Another reason is because we live in such a fast paced world, we get caught in the rhythm of the world in which we live. To slow down and be centred is counter cultural in many ways. We feel we must always be busy and feel we’re accomplishing something if we’re busy.
3. What are your books Rhythms of Grace and Working From a Place of Rest about?
Rhythms of Grace is designed to introduce evangelical, charismatic people to the dimensions of stillness, silence, and solitude and developing the inner life.
Working From a Place of Rest is about how you apply those things to your ministry life. Chronologically, Rhythms of Grace came first, this is a new edition of it. It’s a republication bringing it up to date and incorporating a study guide. It has been very popular and significant in helping many evangelicals to appreciate this dimension.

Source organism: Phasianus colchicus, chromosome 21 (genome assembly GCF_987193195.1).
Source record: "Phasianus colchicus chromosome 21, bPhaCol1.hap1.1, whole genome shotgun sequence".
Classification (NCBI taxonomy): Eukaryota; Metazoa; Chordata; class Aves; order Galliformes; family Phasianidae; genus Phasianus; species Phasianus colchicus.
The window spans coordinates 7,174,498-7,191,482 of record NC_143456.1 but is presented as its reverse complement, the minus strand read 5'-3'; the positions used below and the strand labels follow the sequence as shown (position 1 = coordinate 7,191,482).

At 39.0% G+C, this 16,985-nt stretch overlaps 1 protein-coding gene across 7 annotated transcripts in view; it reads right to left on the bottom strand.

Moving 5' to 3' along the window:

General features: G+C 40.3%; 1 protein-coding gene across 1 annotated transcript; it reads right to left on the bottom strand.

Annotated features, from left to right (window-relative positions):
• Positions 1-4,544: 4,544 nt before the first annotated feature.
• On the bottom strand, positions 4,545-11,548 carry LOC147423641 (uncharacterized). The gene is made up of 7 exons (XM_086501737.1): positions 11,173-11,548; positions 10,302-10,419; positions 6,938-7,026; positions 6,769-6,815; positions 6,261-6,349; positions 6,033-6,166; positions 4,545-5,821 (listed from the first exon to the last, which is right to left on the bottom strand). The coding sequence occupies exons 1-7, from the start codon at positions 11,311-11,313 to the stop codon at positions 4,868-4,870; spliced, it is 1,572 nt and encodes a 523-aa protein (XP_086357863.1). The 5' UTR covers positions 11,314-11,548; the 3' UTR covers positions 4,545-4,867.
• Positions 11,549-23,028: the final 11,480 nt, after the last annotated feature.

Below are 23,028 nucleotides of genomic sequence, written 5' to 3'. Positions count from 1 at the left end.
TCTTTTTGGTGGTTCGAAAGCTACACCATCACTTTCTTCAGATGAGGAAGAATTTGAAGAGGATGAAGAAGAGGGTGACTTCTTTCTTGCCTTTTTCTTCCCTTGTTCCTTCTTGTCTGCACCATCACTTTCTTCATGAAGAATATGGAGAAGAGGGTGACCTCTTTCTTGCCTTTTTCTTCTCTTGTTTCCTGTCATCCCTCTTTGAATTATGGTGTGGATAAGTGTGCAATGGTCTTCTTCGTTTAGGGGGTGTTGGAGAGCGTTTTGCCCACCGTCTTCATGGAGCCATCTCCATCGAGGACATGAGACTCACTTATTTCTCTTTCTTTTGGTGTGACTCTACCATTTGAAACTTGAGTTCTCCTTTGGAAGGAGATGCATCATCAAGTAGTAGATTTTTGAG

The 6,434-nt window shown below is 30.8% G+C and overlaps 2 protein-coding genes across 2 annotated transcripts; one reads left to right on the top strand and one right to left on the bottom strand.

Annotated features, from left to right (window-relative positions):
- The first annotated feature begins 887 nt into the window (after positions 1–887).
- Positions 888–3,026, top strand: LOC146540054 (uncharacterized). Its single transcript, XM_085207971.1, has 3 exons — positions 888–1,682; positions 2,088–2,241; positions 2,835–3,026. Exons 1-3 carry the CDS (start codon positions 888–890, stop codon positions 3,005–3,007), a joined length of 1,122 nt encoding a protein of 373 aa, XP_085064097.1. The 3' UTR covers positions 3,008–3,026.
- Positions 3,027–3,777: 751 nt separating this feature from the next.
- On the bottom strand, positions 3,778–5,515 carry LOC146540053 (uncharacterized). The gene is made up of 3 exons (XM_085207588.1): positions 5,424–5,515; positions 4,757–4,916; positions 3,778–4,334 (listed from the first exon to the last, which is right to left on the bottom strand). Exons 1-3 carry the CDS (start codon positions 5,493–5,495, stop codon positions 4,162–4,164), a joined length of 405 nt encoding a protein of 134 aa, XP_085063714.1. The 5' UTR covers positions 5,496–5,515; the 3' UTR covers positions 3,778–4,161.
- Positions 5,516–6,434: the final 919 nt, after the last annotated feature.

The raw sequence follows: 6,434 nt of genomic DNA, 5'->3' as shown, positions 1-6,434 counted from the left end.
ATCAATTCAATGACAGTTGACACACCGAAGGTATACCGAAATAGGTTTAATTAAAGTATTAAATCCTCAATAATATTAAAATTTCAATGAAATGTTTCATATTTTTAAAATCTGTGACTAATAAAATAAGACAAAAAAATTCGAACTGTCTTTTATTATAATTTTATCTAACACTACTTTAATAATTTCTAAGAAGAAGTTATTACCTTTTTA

4. Are evangelicals worried that if they develop a more contemplative strand to their faith they will drift into liberalism?
That has been a concern in the past. Written into the DNA of evangelicalism is busyness. ‘We are saved to serve’, that’s the kind of motto that I grew up with. You justify and express your salvation through a life of active service.
Evangelicals have cut themselves off from the more contemplative stream that has often been found in the Catholic tradition and have ignored a whole strand of the Christian faith. It’s a rediscovery of that, but in a Biblical way.
5. You wrote a book titled A Fruitful Life about abiding in Christ. What does that phrase mean?